Science News has what’s practically a Godzilla story: the discovery that residue from Cold War-era nuclear bomb tests can be found inside the bodies of the world’s largest fish, providing a means to accurately determine their age:
New measurements of carbon-14 in the vertebrae of two whale sharks that lived during the 20th century suggest that growth bands form annually, researchers report in the April 2020 Frontiers in Marine Science. Soviet and American nuclear weapons tests in the 1950s and 1960s produced that carbon-14, which built up in Earth’s atmosphere and oceans. By matching the amount of carbon-14 in different vertebral growth bands with the known carbon-14 levels in surface seawater in different years, the researchers estimated when each band formed — and found that subsequent bands generally grew a year apart.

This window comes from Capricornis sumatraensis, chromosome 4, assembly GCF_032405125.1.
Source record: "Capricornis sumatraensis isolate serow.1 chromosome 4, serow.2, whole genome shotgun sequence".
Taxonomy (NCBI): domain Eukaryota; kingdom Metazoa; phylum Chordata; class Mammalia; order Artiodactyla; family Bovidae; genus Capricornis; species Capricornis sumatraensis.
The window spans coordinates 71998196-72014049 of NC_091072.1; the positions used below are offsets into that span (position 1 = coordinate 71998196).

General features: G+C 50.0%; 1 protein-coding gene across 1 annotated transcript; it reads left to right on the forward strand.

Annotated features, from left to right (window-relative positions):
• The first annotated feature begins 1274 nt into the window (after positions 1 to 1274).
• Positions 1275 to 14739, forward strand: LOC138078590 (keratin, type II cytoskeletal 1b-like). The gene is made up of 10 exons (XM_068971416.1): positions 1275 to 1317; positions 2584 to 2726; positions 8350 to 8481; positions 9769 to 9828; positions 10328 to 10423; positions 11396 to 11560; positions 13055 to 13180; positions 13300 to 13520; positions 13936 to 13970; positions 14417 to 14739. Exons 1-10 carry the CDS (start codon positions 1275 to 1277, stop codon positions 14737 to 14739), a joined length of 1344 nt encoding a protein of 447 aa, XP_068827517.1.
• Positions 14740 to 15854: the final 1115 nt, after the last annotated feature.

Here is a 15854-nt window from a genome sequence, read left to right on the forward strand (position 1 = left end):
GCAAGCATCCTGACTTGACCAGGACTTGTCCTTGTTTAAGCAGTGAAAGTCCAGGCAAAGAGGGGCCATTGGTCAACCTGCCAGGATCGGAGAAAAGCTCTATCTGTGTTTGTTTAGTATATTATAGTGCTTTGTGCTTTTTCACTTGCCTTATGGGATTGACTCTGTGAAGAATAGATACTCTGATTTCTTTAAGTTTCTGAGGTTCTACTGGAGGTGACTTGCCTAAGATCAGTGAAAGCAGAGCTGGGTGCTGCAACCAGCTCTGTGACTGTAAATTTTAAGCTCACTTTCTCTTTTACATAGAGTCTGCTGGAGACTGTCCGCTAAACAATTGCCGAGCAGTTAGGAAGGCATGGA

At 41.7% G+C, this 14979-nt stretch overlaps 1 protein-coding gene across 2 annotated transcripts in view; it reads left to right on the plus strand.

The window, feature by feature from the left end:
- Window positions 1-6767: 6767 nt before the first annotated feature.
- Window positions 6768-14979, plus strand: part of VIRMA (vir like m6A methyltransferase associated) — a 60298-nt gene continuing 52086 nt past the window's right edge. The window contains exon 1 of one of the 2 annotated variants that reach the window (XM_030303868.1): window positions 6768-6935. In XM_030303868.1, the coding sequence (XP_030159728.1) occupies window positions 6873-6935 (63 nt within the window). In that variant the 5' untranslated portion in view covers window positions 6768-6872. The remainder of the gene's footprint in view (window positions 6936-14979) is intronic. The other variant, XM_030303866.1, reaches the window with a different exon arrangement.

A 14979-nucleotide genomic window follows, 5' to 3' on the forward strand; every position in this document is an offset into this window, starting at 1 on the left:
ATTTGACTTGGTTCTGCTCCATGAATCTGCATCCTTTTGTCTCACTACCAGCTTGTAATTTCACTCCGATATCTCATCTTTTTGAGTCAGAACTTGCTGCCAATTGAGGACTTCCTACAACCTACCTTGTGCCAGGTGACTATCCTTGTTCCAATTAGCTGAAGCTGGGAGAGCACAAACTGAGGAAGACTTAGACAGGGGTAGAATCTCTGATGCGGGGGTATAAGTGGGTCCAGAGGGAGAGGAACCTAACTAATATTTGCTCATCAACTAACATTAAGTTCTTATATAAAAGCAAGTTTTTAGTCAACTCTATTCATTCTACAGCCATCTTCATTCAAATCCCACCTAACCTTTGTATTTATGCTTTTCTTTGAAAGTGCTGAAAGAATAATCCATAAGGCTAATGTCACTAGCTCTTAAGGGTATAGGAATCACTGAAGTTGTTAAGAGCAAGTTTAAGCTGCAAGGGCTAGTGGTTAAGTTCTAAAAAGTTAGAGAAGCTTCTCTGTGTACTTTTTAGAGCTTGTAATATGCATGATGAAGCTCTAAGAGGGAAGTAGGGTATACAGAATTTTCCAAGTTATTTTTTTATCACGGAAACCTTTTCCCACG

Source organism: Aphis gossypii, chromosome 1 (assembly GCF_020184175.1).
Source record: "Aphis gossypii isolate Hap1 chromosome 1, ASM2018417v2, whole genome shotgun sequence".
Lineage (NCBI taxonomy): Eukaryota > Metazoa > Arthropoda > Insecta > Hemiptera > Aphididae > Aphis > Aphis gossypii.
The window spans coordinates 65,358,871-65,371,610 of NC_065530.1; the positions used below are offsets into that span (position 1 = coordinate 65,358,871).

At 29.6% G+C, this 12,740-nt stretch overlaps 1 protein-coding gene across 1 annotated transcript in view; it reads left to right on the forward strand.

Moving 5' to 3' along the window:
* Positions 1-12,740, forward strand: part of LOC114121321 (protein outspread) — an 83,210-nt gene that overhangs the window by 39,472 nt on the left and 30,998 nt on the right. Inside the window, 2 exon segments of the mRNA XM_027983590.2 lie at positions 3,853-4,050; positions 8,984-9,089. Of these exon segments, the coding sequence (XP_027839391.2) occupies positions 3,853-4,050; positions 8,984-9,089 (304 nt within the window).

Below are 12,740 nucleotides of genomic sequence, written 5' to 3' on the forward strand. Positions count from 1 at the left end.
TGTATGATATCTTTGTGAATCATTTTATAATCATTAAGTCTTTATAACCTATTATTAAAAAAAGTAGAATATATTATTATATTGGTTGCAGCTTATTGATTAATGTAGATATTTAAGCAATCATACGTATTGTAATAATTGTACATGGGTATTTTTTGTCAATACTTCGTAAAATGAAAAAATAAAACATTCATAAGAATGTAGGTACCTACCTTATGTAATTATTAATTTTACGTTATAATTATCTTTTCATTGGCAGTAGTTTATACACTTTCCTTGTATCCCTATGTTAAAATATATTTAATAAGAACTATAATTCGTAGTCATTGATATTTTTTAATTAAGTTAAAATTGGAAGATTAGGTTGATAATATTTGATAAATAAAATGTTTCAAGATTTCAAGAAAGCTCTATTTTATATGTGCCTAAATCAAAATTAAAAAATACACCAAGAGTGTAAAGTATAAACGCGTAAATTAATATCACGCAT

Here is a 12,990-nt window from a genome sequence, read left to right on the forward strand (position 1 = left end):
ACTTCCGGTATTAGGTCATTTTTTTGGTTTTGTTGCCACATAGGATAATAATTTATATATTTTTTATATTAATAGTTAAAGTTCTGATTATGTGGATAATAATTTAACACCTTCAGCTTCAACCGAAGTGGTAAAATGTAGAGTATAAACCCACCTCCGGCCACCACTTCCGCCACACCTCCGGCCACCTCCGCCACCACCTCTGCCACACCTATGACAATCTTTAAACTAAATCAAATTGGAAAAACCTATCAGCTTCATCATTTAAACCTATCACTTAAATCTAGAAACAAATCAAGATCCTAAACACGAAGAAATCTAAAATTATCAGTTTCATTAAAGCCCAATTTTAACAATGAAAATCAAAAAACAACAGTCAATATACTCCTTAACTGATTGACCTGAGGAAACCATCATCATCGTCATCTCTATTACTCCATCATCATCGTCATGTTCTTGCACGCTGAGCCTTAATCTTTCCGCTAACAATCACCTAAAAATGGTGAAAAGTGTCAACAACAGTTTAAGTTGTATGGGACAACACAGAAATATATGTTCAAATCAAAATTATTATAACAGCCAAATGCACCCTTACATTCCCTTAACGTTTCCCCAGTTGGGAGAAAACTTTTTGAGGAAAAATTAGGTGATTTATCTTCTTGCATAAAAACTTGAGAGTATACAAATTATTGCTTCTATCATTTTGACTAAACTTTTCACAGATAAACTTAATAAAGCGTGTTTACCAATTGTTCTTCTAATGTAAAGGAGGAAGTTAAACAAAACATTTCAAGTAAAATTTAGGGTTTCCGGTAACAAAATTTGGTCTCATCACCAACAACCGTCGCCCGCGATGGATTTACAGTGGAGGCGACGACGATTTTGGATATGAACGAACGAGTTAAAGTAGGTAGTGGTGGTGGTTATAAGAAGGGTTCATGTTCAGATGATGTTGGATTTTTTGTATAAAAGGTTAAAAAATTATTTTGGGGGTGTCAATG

The total number of growth bands in each dated vertebra indicated that one whale shark, a 10-meter male found in Taiwan, was about 35 years old when it died. The other shark, a female of about the same size collected in Pakistan, was around 50 years old.
Images of vertebrae showing growth bands at the link.